It happens all the time. Someone sees a photo I’ve shot that he thinks is good and he says, “Wow. You must have a really great camera.”
Many people believe great photos come from great cameras and that good art of any kind comes from superior tools. I never know quite how to respond to such people, because that attitude reflects a fundamental misunderstanding of the relationship between an artist or craftsman and his tools.
A good photographer can make the most of a cheap camera and an untalented person can make horrible images even with a great camera — but that doesn’t mean a talented photographer doesn’t crave a great camera. And it doesn’t mean he can’t do better work with great equipment.
There’s an old adage that says, “It’s a poor craftsman who blames his tools.” And it’s true.
On the other hand, a good craftsman doesn’t use lousy tools for his work, at least not very long, because he knows the difference. So which matters to doing good work? Is it the artist’s talent or the tool which matters?
All I know for certain is that I’m in love with the tools which allow me to do a better job of the things I’m passionate about. I believe talent and tools both matter, but my experience is that only those with the talent to use them can really appreciate great tools.
A great tool won’t make a mediocre artist or craftsman do great work. In fact, a mediocre user probably can’t tell a substantial difference between great tools and mediocre ones. And a talented artist or craftsman can produce good work with mediocre tools when he has to.
The big difference to me is that a person with the talent to really make use of great tools is changed when he has great tools in his hands. Something about those tools changes how he feels about himself.
I’ve recently been able to upgrade some tools that matter to me. They don’t make me any more talented than I was before, but I think the tools somehow change me.
For instance, in the past couple of years, I’ve taken thousands and thousands of photos — and made thousands of dollars from freelance photo assignments — with a Canon T3i which I bought used for $335. Compared to a smartphone camera or a fixed-lens point-and-shoot camera, it’s a nice piece of equipment, but it’s a low-end consumer model — not something a professional wants to use.
One of the best photographers I know — who does absolutely amazing work — has been using a Sony A7 for several years. After I saw the quality of his work with that camera and started doing some research, I decided that was the camera I wanted. But the newest version of the A7 with even a basic lens is about $3,500, which explains why I continued to use my $335 consumer model. I simply couldn’t afford the good tool.
But after my friend upgraded to a new model, he graciously gave me the body of his old Sony A7. It was a generous gift, to put it mildly. I found a used lens for it — which was about $250 for a low-end lens — and I suddenly had a camera which was far better than what I’d been using.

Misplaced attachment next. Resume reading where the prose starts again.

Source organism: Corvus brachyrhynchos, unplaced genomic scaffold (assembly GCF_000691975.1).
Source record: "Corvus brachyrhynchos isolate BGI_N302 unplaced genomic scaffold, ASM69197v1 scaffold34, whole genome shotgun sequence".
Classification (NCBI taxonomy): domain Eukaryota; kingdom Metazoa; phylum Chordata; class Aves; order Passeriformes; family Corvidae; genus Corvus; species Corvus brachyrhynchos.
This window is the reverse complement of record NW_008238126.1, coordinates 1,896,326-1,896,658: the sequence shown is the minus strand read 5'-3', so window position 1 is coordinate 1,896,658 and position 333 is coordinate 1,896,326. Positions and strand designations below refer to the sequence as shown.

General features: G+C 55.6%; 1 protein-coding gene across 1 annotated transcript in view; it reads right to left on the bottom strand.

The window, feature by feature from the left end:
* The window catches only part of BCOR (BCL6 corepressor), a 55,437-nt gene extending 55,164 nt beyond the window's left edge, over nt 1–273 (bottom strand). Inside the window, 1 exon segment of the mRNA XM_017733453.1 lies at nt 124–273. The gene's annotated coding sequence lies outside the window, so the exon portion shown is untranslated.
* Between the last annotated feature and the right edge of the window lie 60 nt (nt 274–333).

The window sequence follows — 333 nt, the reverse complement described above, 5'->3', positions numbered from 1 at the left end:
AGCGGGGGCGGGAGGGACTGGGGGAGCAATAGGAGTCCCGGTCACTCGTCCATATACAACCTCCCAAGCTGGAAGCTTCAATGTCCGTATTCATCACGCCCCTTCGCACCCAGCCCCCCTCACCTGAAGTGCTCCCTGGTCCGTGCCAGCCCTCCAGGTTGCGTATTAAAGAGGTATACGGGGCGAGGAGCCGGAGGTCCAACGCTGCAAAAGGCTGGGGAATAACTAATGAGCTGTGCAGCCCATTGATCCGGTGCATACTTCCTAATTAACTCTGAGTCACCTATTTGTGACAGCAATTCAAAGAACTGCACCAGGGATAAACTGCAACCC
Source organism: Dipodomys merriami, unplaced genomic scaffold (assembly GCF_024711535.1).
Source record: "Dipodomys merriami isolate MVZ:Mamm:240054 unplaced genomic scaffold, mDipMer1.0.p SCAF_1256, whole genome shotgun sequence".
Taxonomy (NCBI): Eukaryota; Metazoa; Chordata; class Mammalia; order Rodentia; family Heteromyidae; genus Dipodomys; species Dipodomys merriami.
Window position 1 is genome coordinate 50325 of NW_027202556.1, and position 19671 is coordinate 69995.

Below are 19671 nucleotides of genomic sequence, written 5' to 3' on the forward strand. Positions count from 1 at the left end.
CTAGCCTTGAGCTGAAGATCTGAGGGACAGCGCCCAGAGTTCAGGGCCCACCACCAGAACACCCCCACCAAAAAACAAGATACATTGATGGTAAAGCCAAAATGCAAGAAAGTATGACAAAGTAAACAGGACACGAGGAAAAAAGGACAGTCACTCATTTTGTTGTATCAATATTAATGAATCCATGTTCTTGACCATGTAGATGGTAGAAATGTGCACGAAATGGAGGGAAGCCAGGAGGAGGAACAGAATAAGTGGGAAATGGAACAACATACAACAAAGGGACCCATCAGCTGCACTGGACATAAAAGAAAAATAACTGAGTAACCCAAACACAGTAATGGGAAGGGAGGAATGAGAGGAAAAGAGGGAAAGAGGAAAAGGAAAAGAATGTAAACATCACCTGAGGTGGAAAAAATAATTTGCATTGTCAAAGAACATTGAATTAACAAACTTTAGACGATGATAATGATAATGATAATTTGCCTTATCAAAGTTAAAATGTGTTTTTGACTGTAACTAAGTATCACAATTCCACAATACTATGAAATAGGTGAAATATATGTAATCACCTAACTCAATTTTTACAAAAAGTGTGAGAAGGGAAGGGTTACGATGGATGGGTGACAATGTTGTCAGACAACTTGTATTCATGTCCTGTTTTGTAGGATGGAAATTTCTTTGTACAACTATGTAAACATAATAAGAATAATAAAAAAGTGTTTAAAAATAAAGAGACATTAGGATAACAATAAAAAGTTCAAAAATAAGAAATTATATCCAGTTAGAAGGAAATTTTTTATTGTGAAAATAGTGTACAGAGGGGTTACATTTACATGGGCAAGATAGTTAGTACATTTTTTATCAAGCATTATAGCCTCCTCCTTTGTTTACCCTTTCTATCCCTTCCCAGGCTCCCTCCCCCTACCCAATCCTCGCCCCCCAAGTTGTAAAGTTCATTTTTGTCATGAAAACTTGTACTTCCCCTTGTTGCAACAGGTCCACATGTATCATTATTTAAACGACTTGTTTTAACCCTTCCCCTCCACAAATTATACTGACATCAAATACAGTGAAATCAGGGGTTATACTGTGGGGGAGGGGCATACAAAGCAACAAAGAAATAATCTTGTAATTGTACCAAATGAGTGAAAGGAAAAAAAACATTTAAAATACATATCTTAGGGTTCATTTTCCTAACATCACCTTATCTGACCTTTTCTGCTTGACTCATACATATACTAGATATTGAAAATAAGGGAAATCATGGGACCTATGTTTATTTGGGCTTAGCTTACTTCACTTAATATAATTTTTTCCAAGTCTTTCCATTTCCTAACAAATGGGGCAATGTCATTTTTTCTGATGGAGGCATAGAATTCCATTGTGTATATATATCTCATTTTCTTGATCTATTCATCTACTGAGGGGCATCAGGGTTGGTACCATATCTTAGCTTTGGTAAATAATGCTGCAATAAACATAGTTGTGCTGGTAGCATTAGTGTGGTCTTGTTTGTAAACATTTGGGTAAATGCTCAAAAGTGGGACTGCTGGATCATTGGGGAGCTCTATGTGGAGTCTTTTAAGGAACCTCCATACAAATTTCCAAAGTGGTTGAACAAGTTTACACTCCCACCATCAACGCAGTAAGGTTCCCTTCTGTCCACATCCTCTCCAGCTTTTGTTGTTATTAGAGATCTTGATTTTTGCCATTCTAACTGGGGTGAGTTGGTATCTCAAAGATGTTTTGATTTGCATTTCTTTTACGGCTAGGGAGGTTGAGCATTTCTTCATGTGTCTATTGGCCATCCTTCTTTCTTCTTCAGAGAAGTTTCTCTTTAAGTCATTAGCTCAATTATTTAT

I’ve tried to explain to others why it’s a better camera. They want to know whether it’s more megapixels, because that’s what advertising has trained people to understand. But it’s far more complicated than that.
The camera has a full-frame sensor rather than the small sensor of a consumer model. It handles low-light situations with ease. Its color fidelity is amazing. It allows me to do complex editing in Lightroom and Photoshop which would make the images from the T3i unusable.
It’s truly an amazing piece of technology, but there are few measurable things I can point to which a normal person can understand. So most other people don’t understand why it’s been a big deal to me. They like the photos I’m shooting with it, but they mostly don’t seem to notice that what I’m doing now is better than what I was doing a month ago.
But I know. I feel it.
I know that I’m doing photos I couldn’t have done a month ago. But there’s something else which is just as important. Having this camera in my hands changes the way I feel about myself.
Upgrading to this camera gives me the same feeling I had when I upgraded from a Volkswagen to an Acura years ago. It’s the same feeling I experienced when I upgraded from using a Windows PC to using a Macintosh when I discovered the difference.
Having better tools gives me greater technical capabilities, even if I have trouble explaining them to others. But my heart and soul know the difference. I feel the difference.
I see the difference in my confidence about my work. I feel the difference in what I allow myself to attempt and in the scope of my ambitions.
Whatever the art or craft — whether it’s a carpenter or stone mason or painter or sculptor — quality tools change everything.
I think I’ve become a pretty good photographer, at least at times. I’m leaps and bounds better than I was 20 years ago or even five years ago. I’ve been pushing my technical skills in the last two years. I’m making better images.
A decade ago, I wouldn’t have been worthy of the camera I’m using right now. I wasn’t advanced enough and I hadn’t developed my skills enough. I like to think I’m worthy of the tool now. I like to think it’s helping me make better art. I like to think I’m going to keep getting better and better images. The camera is changing the way I see myself.
So if you see a photo of mine that you think is good — and I hope you will — and if you say, “”Wow. You must have a really great camera,” you’ll be right. I do have a fantastic camera, thanks to the generosity of a friend. But please don’t think the camera took the picture.
I’m working really hard to take better photos and edit them in superior ways. I’m learning. But this fantastic piece of equipment changes how I see myself. So if you ask me about my camera, I’ll probably just agree that I have a fantastic camera and leave it at that.
But the truth is far more complicated — for every artist and every craftsman.